Really, what’s not to like? : The gorgeous Green Mountains that give the state its name. The tiny state’s reputation as a progressive and environmental giant. Its small, clean cities; rolling countryside; and front-row view of an almost-Great Lake. Ben & Jerry’s. A rich colonial history dating back to Ethan Allen and the Green Mountain Boys. A fierce independent political spirit embodied by Bernie Sanders. (Heck, Vermont even produced this reviewer’s fabulous daughter-in-law.)
TRUE CRIMEThe Man From The Train: The Solving of a Century-Old Serial Killer MysteryBy Bill James and Rachel McCarthy JamesScribner464 pages, $30Bill James is one person who COULD quit his day job. Baseball fanatics, especially those who revel in statistics and numbers crunching, know James as the father of sabermetrics, the scientific analysis of baseball's seemingly infinite statistics.
Two women incensed over an obituary entered the offices of the Niagara Gazette this morning with squirt guns and sprayed the editor with ink, city police reported. The two women identified themselves as daughters of the deceased, William Dietz, a former police officer who served a prison term for manslaughter after a tenement he owned burned down. They sprayed walls inside and outside the Niagara Street offices, police said.
Muck Rack makes it simple to find people, tweets, or articles that mention any name, keyword, company, hashtag etc. We've compiled this guide to help you make the most of your search.
Selecting a term
Start searching tweets, articles from media outlets, articles mentioned in tweets, journalists'
names, titles and bios with some suggested searches:
Companies or Topics (e.g. iPhone, Microsoft)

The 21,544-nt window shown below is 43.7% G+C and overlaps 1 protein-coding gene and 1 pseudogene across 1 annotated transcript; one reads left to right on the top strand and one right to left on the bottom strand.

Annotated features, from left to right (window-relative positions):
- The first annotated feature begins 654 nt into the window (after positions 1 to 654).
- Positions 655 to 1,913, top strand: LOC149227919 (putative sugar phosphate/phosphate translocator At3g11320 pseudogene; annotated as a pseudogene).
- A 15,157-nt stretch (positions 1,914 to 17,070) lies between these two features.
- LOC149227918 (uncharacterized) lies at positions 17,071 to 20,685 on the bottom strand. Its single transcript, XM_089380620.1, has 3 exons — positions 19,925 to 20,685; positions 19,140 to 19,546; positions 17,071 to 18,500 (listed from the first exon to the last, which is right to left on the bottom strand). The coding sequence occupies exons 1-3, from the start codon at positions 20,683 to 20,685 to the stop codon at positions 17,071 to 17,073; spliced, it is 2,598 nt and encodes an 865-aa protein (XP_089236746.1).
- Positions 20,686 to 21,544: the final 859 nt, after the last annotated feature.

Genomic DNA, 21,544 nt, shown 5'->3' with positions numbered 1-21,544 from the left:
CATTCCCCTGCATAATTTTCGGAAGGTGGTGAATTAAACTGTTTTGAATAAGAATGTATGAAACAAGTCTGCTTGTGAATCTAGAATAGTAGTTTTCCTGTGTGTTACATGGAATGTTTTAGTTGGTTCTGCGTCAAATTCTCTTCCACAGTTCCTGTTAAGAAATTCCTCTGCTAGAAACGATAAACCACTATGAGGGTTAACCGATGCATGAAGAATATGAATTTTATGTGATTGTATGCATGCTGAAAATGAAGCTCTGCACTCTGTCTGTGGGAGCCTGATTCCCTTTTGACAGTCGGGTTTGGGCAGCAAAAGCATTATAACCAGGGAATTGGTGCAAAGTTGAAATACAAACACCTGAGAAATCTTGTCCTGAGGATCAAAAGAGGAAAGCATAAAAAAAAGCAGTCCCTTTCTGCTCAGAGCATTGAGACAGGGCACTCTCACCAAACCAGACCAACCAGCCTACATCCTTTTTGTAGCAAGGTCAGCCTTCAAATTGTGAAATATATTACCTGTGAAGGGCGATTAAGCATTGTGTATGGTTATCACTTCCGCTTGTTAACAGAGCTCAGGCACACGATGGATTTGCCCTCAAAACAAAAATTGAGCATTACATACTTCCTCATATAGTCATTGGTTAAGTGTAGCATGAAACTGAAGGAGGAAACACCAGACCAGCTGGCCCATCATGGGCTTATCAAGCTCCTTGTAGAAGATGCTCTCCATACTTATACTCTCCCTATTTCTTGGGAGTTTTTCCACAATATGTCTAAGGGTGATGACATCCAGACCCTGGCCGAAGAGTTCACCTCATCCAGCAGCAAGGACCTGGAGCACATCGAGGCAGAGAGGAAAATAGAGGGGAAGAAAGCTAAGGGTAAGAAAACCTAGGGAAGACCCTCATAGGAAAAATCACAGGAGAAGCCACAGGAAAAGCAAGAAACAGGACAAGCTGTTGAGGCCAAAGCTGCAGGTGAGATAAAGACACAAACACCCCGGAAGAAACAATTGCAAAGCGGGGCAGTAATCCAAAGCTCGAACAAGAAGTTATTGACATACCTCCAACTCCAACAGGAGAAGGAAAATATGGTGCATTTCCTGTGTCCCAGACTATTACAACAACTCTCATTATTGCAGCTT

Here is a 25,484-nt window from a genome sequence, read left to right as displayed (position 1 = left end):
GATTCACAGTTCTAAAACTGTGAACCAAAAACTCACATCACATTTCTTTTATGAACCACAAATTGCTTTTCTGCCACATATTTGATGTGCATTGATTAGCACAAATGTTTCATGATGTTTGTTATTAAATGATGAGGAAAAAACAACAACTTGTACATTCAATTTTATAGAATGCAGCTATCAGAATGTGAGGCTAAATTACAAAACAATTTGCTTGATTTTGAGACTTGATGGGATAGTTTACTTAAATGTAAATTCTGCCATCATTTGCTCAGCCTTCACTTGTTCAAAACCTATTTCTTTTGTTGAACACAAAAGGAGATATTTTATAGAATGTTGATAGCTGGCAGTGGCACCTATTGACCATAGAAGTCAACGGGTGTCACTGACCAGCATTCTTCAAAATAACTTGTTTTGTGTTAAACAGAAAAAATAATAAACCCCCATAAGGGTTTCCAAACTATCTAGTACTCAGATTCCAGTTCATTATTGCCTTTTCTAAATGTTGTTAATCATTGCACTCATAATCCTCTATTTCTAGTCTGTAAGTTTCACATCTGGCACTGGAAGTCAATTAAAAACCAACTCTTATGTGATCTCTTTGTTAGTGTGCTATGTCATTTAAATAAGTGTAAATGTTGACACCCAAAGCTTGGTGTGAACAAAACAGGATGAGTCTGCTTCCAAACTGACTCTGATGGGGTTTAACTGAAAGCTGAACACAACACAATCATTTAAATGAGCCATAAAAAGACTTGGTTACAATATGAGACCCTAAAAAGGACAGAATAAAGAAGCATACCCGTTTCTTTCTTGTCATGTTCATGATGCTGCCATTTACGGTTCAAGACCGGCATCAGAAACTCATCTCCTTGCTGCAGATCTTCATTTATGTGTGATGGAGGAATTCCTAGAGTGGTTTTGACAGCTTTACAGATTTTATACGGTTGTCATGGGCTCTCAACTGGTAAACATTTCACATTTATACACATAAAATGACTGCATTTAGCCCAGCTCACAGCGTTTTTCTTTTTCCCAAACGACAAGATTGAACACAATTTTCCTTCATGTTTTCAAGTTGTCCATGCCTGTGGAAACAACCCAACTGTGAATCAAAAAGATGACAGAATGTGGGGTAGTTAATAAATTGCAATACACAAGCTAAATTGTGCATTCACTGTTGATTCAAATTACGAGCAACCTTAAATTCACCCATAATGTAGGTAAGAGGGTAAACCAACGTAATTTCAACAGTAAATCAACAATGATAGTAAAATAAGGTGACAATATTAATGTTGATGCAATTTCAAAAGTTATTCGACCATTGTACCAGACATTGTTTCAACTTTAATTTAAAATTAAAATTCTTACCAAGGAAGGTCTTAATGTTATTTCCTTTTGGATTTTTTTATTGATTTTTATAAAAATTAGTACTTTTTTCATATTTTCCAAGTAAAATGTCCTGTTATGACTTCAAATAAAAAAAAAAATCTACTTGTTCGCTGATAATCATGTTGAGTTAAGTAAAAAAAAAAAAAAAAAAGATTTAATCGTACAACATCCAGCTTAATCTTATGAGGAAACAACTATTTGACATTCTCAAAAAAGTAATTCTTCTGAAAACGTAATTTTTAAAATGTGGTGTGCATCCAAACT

Phrases (e.g. "cloud computing") — use quotes to keep the terms together
Twitter handles (e.g. @username) — returns those who have mentioned or replied to
Names (e.g. "David Pogue")
Hashtags (e.g. #sxsw, #london2012)
Bio details (e.g. vegan, Olympics, father)
Muck Rack's Advanced Search allows for many boolean operators.
Find results that mention multiple specified terms, use AND or
+. For example, ensure each result contains both Elon Musk and Mark Zuckerberg by
searching Musk AND Zuckerberg or Musk + Zuckerberg.
Use the operators OR or , to broaden your search when you'd like either of
multiple terms to appear in results. (This is the default behavior of our search when no operators
are used). For example, results will contain either cake or cookie by searching cake OR cookie or cake,cookie
Use NOT or - to subtract results from your search. For
example, searching Disney will yield results about the Walt Disney Company as well as Walt Disney
World Resort. To exclude mentions of Disney World, search for Disney -World or Disney
When using one of these operators with a phrase, enclose it in quotation marks. For example, you can
find results about smartphones excluding Apple's iPhone 4S by searching smartphone -"iPhone
Exact case matching or punctuation
If you're searching for a brand name or keyword that relies on specific punctuation marks or capitalization, you can
find results that match your exact query by adding matchcase: before the keyword you're searching for, like matchcase:E*TRADE .
Use parentheses to separate multiple
boolean phrases. For example, to find journalists talking about having fun in Disney World or
Disneyland, search for ("disney world" OR disneyland) AND fun.
An asterisk can be used to search for any variation of a root word truncated by the asterisk. For example, searching for admin* will return results for administrator, administration, administer, administered, etc.
A near operator is an AND operator where you can control the distance between the words. You can vary the distance the near operation uses by adding a forward slash and number (between 0-99) such as strawberries NEAR/10 "whipped cream", which means the strawberries must exist within 10 words of "whipped cream".